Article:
In two days, I enjoyed trips to the seasonal outdoor ice-skating rink, the Georgia Aquarium, "The New World of Coca-Cola" and the Evergreen Resort at Stone Mountain. I also found – having driven over from the Carolinas – that it is best for a visitor not to drive in Atlanta during rush hours. Traffic is a sluggish nightmare because workers from the surrounding suburbs pour in and out of the city in Los Angeles-style numbers, fed by Interstate 20, Interstate 75, the "Perimeter" beltway, Interstate 285 and Interstate 85, among other routes.

"The New World of Coca-Cola" was a delightful experience. It is like a Coca-Cola museum, tracing the development of the drink from the late 1800s to the present. The formula was developed in 1885 by Joseph S. Pemberton. It was first sold as a patent medicine for 5 cents a glass. By 1935, it was a national icon and was sold all over the nation. It is now an international favorite. Yet, in its first year, Pemberton sold only nine glasses a day for the first eight months. He sold the formula – a secret blend of coca leaves, kola nuts, caffeine, orange, vanilla, sugar and a few unknown additives – and the company to Asa G. Candler for $2,500, one of the best deals in history as it turned out.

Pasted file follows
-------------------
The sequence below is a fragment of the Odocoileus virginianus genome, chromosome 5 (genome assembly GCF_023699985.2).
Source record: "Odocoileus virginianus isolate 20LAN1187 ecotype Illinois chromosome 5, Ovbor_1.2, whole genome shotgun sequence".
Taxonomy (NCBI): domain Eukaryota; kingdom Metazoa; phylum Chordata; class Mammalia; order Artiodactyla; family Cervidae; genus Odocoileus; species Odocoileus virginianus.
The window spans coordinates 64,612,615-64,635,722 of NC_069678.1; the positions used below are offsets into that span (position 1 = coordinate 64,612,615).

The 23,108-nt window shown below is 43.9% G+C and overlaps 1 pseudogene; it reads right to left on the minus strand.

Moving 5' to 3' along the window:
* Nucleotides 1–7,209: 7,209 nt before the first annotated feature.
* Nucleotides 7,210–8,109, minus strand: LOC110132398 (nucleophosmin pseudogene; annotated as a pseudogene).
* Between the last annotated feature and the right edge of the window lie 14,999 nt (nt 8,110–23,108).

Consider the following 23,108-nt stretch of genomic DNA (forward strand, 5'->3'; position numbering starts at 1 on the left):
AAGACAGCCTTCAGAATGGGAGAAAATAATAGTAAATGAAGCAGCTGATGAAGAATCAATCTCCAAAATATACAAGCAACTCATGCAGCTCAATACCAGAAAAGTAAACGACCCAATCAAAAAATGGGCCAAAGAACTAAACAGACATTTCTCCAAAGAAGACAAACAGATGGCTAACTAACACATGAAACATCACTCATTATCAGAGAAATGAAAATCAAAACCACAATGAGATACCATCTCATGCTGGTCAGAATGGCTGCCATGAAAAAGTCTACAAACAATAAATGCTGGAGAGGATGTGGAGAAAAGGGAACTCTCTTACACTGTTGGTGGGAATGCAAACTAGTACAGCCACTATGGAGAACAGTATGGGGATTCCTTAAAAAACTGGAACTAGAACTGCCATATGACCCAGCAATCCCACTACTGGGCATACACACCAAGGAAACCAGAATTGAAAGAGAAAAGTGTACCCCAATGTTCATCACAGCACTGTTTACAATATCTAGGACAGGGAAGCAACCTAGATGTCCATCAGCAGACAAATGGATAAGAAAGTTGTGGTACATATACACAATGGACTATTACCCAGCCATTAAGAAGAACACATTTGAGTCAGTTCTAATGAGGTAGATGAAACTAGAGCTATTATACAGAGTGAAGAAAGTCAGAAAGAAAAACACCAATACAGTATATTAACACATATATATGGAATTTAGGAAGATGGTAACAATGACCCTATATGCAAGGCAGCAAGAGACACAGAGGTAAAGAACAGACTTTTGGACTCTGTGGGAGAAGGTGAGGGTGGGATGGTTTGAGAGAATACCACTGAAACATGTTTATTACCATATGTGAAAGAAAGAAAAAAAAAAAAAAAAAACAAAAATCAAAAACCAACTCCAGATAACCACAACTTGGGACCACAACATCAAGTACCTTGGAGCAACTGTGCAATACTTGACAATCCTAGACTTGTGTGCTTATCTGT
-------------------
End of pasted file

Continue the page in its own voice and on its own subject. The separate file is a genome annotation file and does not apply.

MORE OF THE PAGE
The museum is full of Coca-Cola paraphernalia, mementos, an old Coke delivery van, a movie theater and a room where all of Coca-Cola's products can be sampled. Upon leaving, each visitor gets a free small bottle of Coca-Cola. There is a Coca-Cola store at the exit, but the products aren't cheap. I was about to buy a Coca-Cola T-shirt until I saw the price tag: $28.

The aquarium was incredibly fascinating, and a person could spend hours in it. Just watching the snow-white beluga whales cavort and swoop around is mesmerizing. Then there are several whale sharks that are huge yet are not really whales, but a variety of shark that live on plankton. An aquarium guide told me that the aquarium staff makes the plankton by grinding up fish and krill. The aquarium also includes a fresh-water "river" with many North American species of fish. It flows dramatically behind glass over your head.